Glass on the road increases driving safety

Particle measurement of glass beads

“To see and be seen” in road traffic means more safety for all. At night, reflectors improve the visibility of non-self illuminating objects and road users. Roughly three types of reflection occur: diffuse reflection, mirror reflection and retroreflection.

In diffuse reflection, the main backscatter takes place perpendicular to the material, independent of the incident direction of the radiation. Examples are milk, wall paints or paper. In mirror reflection, the reflected light retains its parallelism. The angle of incidence is the same as the angle of reflection.

In the case of retroreflection, as much as possible of the light emitted from the source is reflected back to its origin. Light from a car headlight, for example, is reflected toward the driver’s eye. The principle of retroreflection is applied successfully in traffic signs and pavement markings.

Figure 1: Diffuse, mirror and retroreflection

Glass beads in retroreflective materials

One possibility for the manufacture of retroreflective materials is the embedding of small glass beads within the surface of the material. In addition, the back surface of these beads can be coated with a reflecting layer. As soon as light hits the beads, the incident light is reflected back in its original direction due to the dual refraction within the bead.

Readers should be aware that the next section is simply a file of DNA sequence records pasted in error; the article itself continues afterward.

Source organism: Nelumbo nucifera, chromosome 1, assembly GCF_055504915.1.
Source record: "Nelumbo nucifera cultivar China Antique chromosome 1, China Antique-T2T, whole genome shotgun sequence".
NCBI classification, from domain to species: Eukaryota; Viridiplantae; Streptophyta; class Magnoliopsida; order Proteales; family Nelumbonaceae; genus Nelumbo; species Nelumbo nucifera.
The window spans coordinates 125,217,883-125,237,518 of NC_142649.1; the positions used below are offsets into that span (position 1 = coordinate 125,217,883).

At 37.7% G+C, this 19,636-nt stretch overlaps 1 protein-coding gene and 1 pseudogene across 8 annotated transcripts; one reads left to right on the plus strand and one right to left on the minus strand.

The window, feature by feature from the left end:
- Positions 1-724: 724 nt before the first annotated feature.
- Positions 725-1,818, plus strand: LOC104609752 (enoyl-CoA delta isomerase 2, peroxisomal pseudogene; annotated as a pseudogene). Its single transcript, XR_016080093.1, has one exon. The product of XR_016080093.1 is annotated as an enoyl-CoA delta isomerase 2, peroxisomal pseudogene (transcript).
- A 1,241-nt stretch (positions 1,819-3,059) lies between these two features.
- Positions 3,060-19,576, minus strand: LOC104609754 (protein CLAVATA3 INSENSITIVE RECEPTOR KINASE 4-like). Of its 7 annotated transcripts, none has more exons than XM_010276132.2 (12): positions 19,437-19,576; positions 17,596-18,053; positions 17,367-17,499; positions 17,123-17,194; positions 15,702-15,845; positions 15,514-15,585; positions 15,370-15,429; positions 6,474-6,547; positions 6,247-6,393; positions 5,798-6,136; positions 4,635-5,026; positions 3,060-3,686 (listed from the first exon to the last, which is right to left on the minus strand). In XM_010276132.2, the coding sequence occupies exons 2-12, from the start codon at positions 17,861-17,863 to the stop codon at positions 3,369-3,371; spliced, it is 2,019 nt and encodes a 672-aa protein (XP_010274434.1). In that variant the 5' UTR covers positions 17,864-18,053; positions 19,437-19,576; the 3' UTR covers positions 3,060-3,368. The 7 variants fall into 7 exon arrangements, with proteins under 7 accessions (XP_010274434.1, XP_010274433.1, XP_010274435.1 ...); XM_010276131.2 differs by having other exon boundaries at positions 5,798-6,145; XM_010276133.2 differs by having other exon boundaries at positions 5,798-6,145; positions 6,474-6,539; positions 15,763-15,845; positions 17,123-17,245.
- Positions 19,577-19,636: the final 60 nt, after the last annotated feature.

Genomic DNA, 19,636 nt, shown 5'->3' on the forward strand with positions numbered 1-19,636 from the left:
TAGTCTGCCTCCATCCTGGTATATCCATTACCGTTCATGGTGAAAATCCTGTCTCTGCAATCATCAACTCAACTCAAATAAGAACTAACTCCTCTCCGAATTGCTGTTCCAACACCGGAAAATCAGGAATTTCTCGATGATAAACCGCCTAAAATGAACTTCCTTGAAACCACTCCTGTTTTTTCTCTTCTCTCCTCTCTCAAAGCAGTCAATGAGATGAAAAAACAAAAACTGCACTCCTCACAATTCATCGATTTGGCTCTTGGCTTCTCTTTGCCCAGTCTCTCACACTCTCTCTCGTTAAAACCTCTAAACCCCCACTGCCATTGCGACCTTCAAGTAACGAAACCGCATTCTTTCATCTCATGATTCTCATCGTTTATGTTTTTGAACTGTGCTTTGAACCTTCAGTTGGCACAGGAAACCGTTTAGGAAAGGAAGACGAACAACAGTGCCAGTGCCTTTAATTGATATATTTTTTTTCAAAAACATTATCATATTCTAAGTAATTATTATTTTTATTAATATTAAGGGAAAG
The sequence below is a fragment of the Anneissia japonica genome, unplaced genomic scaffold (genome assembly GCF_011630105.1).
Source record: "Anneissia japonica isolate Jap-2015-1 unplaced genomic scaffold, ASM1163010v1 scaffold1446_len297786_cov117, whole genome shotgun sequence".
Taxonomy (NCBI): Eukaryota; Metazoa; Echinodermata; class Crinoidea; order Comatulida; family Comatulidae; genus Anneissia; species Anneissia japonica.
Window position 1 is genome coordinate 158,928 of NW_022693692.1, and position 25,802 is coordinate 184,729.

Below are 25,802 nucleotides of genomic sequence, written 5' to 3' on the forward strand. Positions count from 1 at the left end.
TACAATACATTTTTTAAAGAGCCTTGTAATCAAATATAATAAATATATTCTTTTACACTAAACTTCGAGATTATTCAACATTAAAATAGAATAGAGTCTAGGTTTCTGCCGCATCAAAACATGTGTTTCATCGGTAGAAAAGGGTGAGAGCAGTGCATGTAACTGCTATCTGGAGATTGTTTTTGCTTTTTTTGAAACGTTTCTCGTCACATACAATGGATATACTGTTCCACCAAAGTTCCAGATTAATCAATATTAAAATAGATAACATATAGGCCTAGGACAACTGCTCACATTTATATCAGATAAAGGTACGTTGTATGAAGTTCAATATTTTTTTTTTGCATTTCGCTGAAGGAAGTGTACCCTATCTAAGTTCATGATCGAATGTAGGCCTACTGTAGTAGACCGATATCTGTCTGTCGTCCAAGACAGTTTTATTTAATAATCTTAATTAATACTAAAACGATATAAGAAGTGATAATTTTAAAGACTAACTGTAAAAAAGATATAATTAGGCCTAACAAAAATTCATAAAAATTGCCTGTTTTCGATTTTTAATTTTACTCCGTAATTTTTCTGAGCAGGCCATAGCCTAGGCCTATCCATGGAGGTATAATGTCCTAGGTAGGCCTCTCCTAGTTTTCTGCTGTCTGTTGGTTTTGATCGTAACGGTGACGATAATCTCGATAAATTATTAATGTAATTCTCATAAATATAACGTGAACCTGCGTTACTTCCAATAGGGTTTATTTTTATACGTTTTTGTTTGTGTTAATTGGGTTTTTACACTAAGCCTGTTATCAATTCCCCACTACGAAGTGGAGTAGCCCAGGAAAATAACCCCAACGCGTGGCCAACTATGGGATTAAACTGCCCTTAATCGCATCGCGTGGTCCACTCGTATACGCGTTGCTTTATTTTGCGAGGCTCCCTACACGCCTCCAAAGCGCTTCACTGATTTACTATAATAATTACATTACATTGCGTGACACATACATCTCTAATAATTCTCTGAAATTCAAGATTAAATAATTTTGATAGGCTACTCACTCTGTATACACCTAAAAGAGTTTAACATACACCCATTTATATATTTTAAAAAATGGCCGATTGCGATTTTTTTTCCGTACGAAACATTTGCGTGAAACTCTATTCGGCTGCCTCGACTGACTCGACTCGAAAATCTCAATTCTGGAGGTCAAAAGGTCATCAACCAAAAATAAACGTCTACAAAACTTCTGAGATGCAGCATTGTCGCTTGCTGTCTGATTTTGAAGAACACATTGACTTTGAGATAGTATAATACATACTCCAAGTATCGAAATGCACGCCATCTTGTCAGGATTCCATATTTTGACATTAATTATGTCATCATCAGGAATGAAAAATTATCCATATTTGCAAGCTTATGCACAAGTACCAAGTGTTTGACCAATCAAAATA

Pavement markings often seem to be visible to varying degrees under wet road conditions in the dark. Indeed, there are two different types of markings.

Marking techniques in the past used glass beads and antiskid materials that were scattered onto the thinly applied and still wet paint to attain the desired visibility, also at night.

There are, however, problems with these types of pavement markings under wet road conditions, when a thin film of water covers the road as well as the markings. The water film reduces retroreflection and decreases visibility of the markings at night considerably in wet conditions.

Figure 2: Performance of different marking types on a dry or wet road

Literally outstanding – a new marking method

For these reasons a new marking method has been developed that ensures good visibility, also at night and under wet conditions. This method has, therefore, largely replaced all conventional methods.

Virtually all markings of the older type have meanwhile been replaced on German highways. Markings of the newer type have been applied on approximately 70 % of all German roads. They protrude from the water film on the road by several millimeters, ensuring that retroreflection continues to occur within the glass beads.

Figure 3: Size distribution of the glass beads

Particle measurement of the glass beads

The beads typically exhibit a diameter of approx. 50 µm. In order to verify the size distribution of the beads, particle measurement was carried out using Shimadzu’s SALD-7101.

The glass beads were suspended in water using several drops of a tenside. In order to prevent the beads from sinking to the bottom of the measuring cell (BC-71), they were kept in motion using a stirrer.

As can be seen from the spectrum and as expected, a size distribution of the beads around 50 µm could be measured. Using the SALD-7101 system including the BC-71, it was possible to reliably measure the size distribution of glass beads.